Daesh attacks on U.S. soldiers aim at halting the withdrawal
Apart from the attacks suspected to have been the work of the YPG, there has also been an increase in Daesh terrorist attacks recently. In relation to the decision to pull its troops out, U.S. President Donald Trump previously said the only reason U.S. troops were in Syria was to defeat Daesh, and now that this mission has been accomplished, there is no reason for them to stay in the country. Therefore, when the "defeated" Daesh suddenly increased its attacks on U.S. forces, the bombings were met with suspicion. "Certain games are being played about the U.S. presence in Syria, especially after Washington showed its determined stance on its withdrawal from Syria. As soon as the White House announced its decision, a state of chaos was initiated," Özülker said.
On Jan. 16, two U.S. soldiers and two other Americans working for the coalition in Syria were killed in a suicide attack in Manbij, in the Aleppo province. Another 12 civilians were killed in that attack, which was claimed by Daesh. In less than a week, the Syrian Democratic Forces (SDF), mainly dominated by YPG forces, and a U.S. forces convoy became the targets of a suicide bombing, which was also claimed by Daesh, in the city of Shaddadi, killing five YPG terrorists and injuring at least two U.S. military personnel.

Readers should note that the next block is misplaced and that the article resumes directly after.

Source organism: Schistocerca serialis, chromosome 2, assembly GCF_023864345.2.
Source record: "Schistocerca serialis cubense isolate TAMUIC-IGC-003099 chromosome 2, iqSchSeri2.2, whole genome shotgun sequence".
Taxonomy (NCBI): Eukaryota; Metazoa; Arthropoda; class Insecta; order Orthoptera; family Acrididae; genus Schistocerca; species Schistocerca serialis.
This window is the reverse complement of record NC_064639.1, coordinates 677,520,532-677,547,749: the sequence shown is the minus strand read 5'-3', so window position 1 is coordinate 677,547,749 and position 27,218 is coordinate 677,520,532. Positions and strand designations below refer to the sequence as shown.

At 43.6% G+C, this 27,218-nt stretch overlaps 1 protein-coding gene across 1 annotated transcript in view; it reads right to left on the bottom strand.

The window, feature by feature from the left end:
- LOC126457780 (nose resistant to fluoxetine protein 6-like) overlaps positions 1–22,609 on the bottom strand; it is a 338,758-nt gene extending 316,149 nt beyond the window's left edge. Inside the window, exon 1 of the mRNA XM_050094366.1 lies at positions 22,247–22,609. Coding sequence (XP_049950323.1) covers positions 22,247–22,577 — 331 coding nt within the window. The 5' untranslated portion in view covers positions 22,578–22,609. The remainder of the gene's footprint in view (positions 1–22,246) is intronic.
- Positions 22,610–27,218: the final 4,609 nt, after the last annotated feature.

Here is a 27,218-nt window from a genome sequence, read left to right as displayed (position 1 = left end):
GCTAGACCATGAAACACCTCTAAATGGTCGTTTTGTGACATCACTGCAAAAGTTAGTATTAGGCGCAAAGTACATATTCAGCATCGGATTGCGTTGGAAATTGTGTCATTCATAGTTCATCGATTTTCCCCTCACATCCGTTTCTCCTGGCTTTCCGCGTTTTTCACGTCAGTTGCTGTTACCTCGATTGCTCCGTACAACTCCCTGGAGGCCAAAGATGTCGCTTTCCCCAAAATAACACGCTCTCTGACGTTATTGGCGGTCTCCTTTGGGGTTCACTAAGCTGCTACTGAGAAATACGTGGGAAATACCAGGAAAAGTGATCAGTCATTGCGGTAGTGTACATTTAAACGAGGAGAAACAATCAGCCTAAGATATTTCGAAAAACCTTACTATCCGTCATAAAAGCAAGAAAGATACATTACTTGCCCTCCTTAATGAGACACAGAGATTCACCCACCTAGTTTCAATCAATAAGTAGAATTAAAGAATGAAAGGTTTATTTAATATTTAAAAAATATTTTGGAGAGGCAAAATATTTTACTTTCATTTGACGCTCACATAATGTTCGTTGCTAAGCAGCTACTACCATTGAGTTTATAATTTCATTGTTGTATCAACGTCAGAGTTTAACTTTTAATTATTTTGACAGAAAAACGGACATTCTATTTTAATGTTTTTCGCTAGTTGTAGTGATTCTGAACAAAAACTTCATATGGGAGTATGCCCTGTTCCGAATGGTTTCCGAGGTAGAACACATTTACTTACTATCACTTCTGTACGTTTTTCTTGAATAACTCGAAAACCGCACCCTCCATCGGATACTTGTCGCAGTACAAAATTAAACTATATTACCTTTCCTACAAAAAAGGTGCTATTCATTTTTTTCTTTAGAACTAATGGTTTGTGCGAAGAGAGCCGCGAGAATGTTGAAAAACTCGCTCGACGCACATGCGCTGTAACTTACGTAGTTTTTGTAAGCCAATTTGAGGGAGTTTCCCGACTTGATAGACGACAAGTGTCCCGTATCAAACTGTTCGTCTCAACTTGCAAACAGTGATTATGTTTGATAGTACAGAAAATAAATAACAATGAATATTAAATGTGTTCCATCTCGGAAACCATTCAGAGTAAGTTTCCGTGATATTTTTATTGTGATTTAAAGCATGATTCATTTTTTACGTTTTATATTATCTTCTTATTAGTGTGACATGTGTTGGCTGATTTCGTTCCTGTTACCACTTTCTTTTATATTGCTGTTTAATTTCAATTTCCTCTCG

Stressing that these attacks on U.S. personnel are also a propaganda tool for the YPG, İpek noted that the terrorist organization may have leaked the information to Daesh, if it did not directly organize the attacks.
He elaborated that the recent attacks are different from former Daesh attacks given that it previously had abstained from directly targeting American soldiers, and Daesh's intelligence network has never been sufficient to obtain the information on the whereabouts and schedule of U.S. convoys.
It also would not come as a surprise if the YPG, which would benefit the most from the U.S. presence in the country, had a hand in the attacks to hinder the U.S. withdrawal, especially considering that the terrorist organization already threatened them that it "may be forced to free Daesh fighters in their prisons" if Washington halts its support. The repercussions of these attacks on the Trump administration's Syria policy has yet to be seen. However, on Thursday, a defense official confirmed that the U.S. is sending additional troops to Syria to help the provide protection to other American forces and their equipment as they withdraw.
Following the attacks, the SDF issued a statement saying that "the intensifying terrorist attacks" and "moving sleeper cells to strike" will not dissuade the organization from completing the mission.
Commenting on the U.S. media coverage of the attacks, Özülker highlighted that some media reports are depicting the situation in Syria as if Daesh has not been defeated yet - instead making the terrorist group appear strong enough to damage the U.S. military.
Indeed, the attacks are already resonating in Western media, which portrays the U.S. withdrawal as a massive mistake. The Guardian, for instance, wrote, "The attack ... emphasized the vulnerability of American troops since the U.S. president declared he was withdrawing 2,000 soldiers from northern Syria on the grounds that [Daesh] has been defeated."